Ag left the PRT in early October, an event which devastated us but which I failed to mention here. He was slated to leave in early 2011, but the Department of Agriculture offered him a swank position in his former home bureau of resource conservation, overseeing most of the American southwest from an office in Albequerque, and he deemed it too good to pass up.
Ag had an even-keeled, roll-with-the-punches temperament that was perfect for PRT life, quick to laugh and invariably capable of finding the hilarious in every aspect of life in the field no matter how unpleasant. His departure left a pretty big hole in the team. (At one point, after a four-hour shura in a remote district in the north, I asked Ag if he knew where the bathroom was. He waved me towards a well-used and nearly full pit latrine, and wished me luck paying "king of the mountain." When I came back, he grinned impishly and asked -- "so, did you top it off?")
Somewhere in the neighborhood of 95 percent of Farah's economy is based on subsistence agriculture. The most prevalent licit crop is wheat, with some "vech" (or mung beans, a lentil-like commodity) and a smattering of other fruits and vegetables -- mostly cucumbers, tomatoes, and pomegranates. Farah pomegranates (which are white, and both sweeter and more mild than their red cousins) were apparently voted as the second best in Afghanistan, after Kandahar. I, who had no idea that pomegranates were a ranked circuit, was told in no uncertain terms that Farah's pomegranates are in fact Afghanistan's best, but that the presence of so many national-level powerbrokers in Kandahar meant that no one dared give first prize to another province. Corruption runs so deep in Afghanistan that it's assumed to extend even to the world of produce judging.
Farah also has plenty of illicit agriculture, and the province ranked third in opium production last year. Massive military operations in Helmand and Kandahar, the first and second largest opium producers respectively, are rumored to have pushed a significant chunk of the poppy farmers north into Farah, and that possibility, coupled with a spike in drug prices due to a wide-spread poppy blight last year, may very well land Farah in first place next year.
(During a PRT visit to remote Purchaman district before my arrival, the sub-governor proudly proclaimed his district to be poppy-free. Ag, eagle-eyed, pointed to a field visible from the district center and proclaimed, "that's poppy right there!" The sub-governor apparently looked sheepish, and then theatrically ordered his police to destroy the field, which they did by thrashing wildly at the stalks with the buttstocks of their AK-47s. Ag appreciated the spectacle of it, but noted that the actual opium had been harvested some three weeks prior.)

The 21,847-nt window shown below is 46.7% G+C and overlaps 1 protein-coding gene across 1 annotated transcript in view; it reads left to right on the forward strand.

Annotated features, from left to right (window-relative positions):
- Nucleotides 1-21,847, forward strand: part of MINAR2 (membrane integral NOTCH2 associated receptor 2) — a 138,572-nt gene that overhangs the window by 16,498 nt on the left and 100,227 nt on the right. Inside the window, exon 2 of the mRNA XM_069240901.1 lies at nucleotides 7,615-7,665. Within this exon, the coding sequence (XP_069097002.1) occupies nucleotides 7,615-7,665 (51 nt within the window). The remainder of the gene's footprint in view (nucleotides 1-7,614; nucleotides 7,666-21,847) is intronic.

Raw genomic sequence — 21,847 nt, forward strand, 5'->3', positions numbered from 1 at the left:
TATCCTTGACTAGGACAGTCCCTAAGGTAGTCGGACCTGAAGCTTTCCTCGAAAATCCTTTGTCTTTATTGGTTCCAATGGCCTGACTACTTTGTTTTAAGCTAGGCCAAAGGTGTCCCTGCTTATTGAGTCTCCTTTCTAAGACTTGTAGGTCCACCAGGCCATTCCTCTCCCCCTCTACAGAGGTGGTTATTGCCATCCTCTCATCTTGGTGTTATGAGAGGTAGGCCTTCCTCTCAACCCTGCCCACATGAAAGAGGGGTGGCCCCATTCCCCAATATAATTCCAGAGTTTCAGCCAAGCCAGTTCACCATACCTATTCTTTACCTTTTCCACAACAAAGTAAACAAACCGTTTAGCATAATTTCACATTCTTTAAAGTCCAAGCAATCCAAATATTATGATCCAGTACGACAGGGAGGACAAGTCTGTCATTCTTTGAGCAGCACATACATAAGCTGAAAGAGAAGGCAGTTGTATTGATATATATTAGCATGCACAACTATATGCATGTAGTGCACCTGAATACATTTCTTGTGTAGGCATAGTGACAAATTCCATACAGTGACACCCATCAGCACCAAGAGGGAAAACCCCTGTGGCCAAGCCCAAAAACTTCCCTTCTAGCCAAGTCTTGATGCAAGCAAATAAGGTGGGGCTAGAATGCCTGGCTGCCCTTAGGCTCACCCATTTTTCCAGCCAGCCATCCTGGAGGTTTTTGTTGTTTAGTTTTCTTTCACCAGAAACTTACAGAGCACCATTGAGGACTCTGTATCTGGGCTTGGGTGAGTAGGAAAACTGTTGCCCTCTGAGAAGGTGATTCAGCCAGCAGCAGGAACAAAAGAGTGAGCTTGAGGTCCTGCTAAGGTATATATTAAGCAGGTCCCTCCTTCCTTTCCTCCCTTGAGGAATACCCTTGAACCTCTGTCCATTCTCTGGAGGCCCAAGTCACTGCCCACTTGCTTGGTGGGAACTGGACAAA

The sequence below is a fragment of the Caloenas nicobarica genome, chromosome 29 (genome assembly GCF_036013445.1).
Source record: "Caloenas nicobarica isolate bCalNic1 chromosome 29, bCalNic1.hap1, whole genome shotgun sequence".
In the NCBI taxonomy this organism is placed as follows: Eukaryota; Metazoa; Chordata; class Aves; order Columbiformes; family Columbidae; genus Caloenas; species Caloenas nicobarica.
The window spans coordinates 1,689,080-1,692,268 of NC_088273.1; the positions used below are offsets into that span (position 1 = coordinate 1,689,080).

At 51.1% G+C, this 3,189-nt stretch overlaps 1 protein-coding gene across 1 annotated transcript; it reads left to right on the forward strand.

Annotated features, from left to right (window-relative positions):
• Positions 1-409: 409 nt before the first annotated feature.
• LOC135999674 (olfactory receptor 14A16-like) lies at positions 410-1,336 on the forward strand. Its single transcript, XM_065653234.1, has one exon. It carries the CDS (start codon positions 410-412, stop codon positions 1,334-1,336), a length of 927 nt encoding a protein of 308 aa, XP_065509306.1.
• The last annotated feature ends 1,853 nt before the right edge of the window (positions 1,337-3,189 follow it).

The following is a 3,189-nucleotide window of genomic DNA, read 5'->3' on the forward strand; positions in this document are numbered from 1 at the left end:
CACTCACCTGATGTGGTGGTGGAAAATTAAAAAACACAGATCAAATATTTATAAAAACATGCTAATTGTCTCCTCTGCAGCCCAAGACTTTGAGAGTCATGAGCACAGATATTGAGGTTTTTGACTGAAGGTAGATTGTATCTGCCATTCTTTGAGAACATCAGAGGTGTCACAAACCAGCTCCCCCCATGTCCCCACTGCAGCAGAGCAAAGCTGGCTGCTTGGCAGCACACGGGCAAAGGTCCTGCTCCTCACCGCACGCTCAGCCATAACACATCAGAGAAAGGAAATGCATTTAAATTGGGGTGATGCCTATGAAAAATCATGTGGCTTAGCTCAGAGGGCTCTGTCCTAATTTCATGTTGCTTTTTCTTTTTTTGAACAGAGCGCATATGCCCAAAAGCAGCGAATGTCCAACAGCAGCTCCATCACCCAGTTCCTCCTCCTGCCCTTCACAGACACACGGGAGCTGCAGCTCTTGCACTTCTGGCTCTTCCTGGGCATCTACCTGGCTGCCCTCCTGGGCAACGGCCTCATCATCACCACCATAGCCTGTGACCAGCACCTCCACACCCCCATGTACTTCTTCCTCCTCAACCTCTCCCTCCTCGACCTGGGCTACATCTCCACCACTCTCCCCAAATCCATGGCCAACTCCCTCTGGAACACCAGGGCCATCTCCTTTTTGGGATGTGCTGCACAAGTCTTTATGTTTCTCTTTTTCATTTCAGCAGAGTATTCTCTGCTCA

The point of all this is that Farah is first and foremost an agricultural province, which made Ag, with his Masters in range management and comprehensive knowledge of irrigation, easily the most popular American in all of Farah. He never let it go to his head: at shuras, he never introduced himself as an "agriculture expert" or by any such title, but just as "the PRT's farmer." His departure left us with a massive dearth of technical agriculture knowledge, from the basics (like when planting season is for various crops), to advanced agricultural calculations like pump to pipe-size rations for deep-well irrigation systems.
I sat in on Ag's last meetings before his departure in the hopes that I could glean enough information to finish his last outstanding piece of business, a PRT-funded fertilizer-for-wheat exchange program. I took furious notes on the differences in Diammonium Phosphate and Urea fertilizers and was willing to pretend that I knew enough to make it work, but Ag assured me that the gregarious head of the Farah Farmer's Union would cover the technical details and all I had to do was quarterback the budget process. The military was doing the funding, though, so my role was reduced to coordinating oversight of distribution to ensure equity and transparency, things that fall more naturally in my lane.
The other thing about Ag's unexpected departure is that it left us with only three civilians at PRT Farah -- myself and two USAID officers. The staffing gap, coupled with a series of events that required me to be in Farah (mostly the elections and post-elections kerfuffle, followed by the military's RIPTOA) meant that my own leave was pushed back repeatedly. We are allotted three R&Rs, which normally breaks down to one every two and a half to three months; I waited four and a half months to take my first.
All of which is to say that I'm currently on R&R. I won't say unequivocally that I won't be blogging about Afghanistan -- the rambling agriculture post above was supposed to be about Vienna -- but it's far more likely that I'll be waxing poetic about cobblestones than about mud-hut architecture (which does, I will concede, have a certain charm). I'm back to Farah sometime around the second week in December, just in time to join our new communications Chief (an elementary school principal who desperately needs a nickname) on the committee for the Holly Jollification of FOB Farah.
The point here (I can practically hear the Godfather: "oh, you had a point?") is that if you're only looking for posts about Afghanistan, consider yourself duly warned that things will likely be on a different track until I make it back to FOB Farah at some point in mid-December.